Graham Hancock is NOT a scientist, and has never claimed to be one. He does, however, possess an honors degree in sociology from Durham University where he trained with criminologist Stanley Cohen, a major intellectual figure in British sociology, and where he learned the techniques of social science research. What he is, is an investigative journalist. An investigative journalist armed with the training and knowledge of how to do thorough research.
I am not qualified to assess many of the assertions Hancock makes in “Magicians of the Gods”. As an investigative journalist, Hancock has been immersed in the literature of virtually every academic discipline that concerns itself in any way with our remote past for the past several decades; archaeology, astronomy, myth and folklore, religious studies, geology, climatology, Egyptology, history and more. In a very real way, it is this eclecticism (in higher education it is referred to as “border crossing”) that causes academics to dismiss his work. The boundaries between the academic disciplines are furiously guarded, and a researcher from one discipline, working outside of their home discipline, or more importantly criticizing, another discipline is considered a “breach of etiquette”. By using that criterion, Hancock is an extremely rude man, and his assessment of the field of archaeology as an institution is not a positive one. Further, his critique has not set well with a number of archaeologists who take his criticism of their science as a personal affront. In the issue of fairness, however, I found all of his criticism of academic work in general to be presented in a thoroughly professional manner. The appropriateness of the evidence he presents in his critique is outside of my areas of expertise, but in my opinion often merits a response from those who are experts.
Epstein is a professor of sociology and criminal justice, so you’d think he might have had at least some of the tools to look into Hancock’s claims beyond simply accepting them. Epstein claims that he has spoken to archaeologists who have dismissed Hancock as a crackpot, but he says that he has never found one who has read even a word of Hancock’s work.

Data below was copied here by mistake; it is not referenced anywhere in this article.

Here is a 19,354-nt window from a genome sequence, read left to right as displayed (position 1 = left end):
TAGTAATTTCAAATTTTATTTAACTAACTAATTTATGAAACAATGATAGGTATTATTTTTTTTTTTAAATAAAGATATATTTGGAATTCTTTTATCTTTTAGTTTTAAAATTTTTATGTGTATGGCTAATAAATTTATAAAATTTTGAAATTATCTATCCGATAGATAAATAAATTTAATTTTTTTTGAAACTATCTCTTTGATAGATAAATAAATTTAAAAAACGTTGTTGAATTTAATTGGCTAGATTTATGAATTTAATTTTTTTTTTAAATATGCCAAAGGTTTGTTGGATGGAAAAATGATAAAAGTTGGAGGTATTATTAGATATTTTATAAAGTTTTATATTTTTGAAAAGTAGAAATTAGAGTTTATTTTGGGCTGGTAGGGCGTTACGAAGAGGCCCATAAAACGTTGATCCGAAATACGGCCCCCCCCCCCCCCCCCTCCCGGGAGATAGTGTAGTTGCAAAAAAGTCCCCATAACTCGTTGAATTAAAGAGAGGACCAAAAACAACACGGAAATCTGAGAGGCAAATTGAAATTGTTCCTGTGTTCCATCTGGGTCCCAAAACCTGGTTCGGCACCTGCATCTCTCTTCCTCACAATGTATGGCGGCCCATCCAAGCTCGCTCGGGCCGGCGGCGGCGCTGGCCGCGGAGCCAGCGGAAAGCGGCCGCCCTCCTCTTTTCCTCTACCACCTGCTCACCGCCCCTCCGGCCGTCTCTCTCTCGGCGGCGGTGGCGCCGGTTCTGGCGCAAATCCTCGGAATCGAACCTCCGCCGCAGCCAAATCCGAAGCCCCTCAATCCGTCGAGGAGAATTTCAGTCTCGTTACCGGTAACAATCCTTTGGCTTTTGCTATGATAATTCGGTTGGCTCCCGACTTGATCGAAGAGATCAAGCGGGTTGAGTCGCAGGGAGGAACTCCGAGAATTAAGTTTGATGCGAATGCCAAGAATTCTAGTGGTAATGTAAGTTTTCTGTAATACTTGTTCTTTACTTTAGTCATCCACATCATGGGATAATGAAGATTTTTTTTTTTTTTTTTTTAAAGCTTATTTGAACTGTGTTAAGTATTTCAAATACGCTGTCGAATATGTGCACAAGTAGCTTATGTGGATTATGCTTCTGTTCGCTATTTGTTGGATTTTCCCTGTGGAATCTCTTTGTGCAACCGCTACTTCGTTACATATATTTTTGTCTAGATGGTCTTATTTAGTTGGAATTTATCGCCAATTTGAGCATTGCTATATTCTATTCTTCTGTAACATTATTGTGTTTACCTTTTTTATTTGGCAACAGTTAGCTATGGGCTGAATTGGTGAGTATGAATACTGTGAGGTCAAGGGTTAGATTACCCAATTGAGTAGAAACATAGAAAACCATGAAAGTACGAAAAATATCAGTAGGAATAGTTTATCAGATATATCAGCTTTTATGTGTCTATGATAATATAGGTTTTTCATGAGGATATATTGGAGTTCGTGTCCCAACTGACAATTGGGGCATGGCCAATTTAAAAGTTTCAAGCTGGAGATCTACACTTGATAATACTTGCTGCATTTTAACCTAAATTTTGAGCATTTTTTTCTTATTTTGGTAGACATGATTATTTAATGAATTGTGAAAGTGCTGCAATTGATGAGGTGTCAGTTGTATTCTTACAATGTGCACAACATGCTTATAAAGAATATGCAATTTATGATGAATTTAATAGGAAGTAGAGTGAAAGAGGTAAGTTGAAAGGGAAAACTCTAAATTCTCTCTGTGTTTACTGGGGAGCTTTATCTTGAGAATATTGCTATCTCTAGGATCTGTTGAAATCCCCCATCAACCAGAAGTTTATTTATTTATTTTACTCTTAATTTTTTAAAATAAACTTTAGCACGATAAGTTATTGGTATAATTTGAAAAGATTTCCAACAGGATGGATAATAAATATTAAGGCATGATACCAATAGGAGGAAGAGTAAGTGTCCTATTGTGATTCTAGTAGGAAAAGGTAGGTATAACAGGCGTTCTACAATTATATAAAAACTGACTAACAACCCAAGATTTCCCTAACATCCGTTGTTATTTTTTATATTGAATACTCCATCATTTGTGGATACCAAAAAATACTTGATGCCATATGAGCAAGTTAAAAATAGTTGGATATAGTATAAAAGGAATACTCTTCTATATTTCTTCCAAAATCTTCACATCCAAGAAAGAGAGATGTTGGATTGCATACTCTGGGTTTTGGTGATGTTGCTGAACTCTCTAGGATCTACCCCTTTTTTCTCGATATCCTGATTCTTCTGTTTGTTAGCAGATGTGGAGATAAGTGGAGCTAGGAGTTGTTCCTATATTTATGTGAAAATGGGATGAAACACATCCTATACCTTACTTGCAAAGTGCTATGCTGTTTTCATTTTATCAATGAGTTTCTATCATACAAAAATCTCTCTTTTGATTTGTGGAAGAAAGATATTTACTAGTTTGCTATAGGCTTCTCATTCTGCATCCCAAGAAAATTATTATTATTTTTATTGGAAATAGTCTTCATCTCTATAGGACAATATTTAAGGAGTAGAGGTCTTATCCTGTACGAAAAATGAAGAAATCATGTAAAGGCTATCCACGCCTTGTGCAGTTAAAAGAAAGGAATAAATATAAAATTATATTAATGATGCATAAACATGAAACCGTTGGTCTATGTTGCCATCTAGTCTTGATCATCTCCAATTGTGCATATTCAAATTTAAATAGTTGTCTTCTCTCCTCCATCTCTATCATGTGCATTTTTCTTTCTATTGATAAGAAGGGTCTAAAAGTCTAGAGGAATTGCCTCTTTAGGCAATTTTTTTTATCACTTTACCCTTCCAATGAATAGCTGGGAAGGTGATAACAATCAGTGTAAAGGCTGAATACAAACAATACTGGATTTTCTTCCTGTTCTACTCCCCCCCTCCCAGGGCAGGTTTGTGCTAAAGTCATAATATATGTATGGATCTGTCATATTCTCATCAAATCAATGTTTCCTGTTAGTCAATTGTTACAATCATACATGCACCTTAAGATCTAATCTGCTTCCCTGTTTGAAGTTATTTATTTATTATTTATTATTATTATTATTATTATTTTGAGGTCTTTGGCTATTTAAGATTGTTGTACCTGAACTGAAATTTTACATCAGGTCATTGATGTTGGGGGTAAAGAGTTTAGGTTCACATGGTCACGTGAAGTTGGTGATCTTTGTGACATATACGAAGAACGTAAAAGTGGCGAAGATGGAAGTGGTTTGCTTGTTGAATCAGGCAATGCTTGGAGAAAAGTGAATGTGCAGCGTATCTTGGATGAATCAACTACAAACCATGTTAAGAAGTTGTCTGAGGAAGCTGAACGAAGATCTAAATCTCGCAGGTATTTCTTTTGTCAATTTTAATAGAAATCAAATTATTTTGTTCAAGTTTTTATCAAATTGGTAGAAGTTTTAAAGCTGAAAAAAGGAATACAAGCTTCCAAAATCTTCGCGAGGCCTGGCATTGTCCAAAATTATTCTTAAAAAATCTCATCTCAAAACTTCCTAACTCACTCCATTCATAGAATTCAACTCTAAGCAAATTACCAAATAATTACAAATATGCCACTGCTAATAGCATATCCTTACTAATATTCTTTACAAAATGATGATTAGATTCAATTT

I have found, again without exception, that not one of them had actually read as much as a single word of his work. Not a single word. Worse, I was told by a world famous, highly credentialed, respected and well placed member of the archaeological establishment that they didn’t need to read it to know what it is: dangerous nonsense that disrespects science. I replied that I had no idea it was that insidious, and thanked her for her time.
Epstein went on to blame this condition on two factors: the conservatism of archaeologists, who are slow to accept new evidence, and inductive logic, which Epstein feels forces archaeologists to make more conservative estimations of ancient times. Epstein prefers deductive reasoning in which large general principles are expressed, and the evidence for them is then fitted to the theory. He gives the example of the Sphinx: Inductive logic, he says, leads us to date the Sphinx to 2500 BCE because of specific details: its location near Khafre’s pyramid, its inclusion in Khafre’s funerary complex, a statue of Khafre found in its temple, a possible portion of Khafre’s name found on a stela set up 1,000 years later. Deductive logic, he says, is very different. Starting with the principles that it last rained heavily in Egypt 5,500 years ago and that the Sphinx shows signs of water erosion, it is therefore 5,500 years old. I assume that most readers can see that there are problems with this dichotomy. He gives a second example, claiming that his knowledge of sociology tells him that the Inca lacked the “prerequisite social organization, division of labor, innovation and technology” to plan and build Machu Picchu and other Incan sites. Therefore, deduction proves that an unknown people were responsible, even if they left no trace of their presence anywhere.
But here’s what gets me: Epstein accuses archaeologists, many of whom are underpaid and overworked, of succumbing to politics and letting ideology blind them to new ideas, but he doesn’t note that Hancock’s motivations can’t be described as entirely altruistic. As Hancock himself told the Daily Mail back in October 1998, his Fingerprints of the Gods made him a millionaire—and that was in British pounds. In American dollars, he became a multimillionaire. Surely, if ideology can bias archaeologists, cash money might have some impact on Graham Hancock. By his own admission, Hancock turned to writing fringe literature to revive a career he saw skid into the rails after devoting years to crafting propaganda for the dictator of Ethiopia and losing himself in a marijuana-induced haze of paranoia. His books tended to track trends: Sign and the Seal followed the Indiana Jones movies, while Fingerprints of the Gods built on the wild popularity of the Mystery of the Sphinx documentary. His Mars Mystery came out right after the peak of the X-Files-induced UFO and ancient alien trend, and now his comeback is tied to trendy catastrophic climate change and Walking Dead-style apocalyptic longing for the End Times.
It’s hard to think that there isn’t a little more to Hancock’s ideas than mere interdisciplinary genius.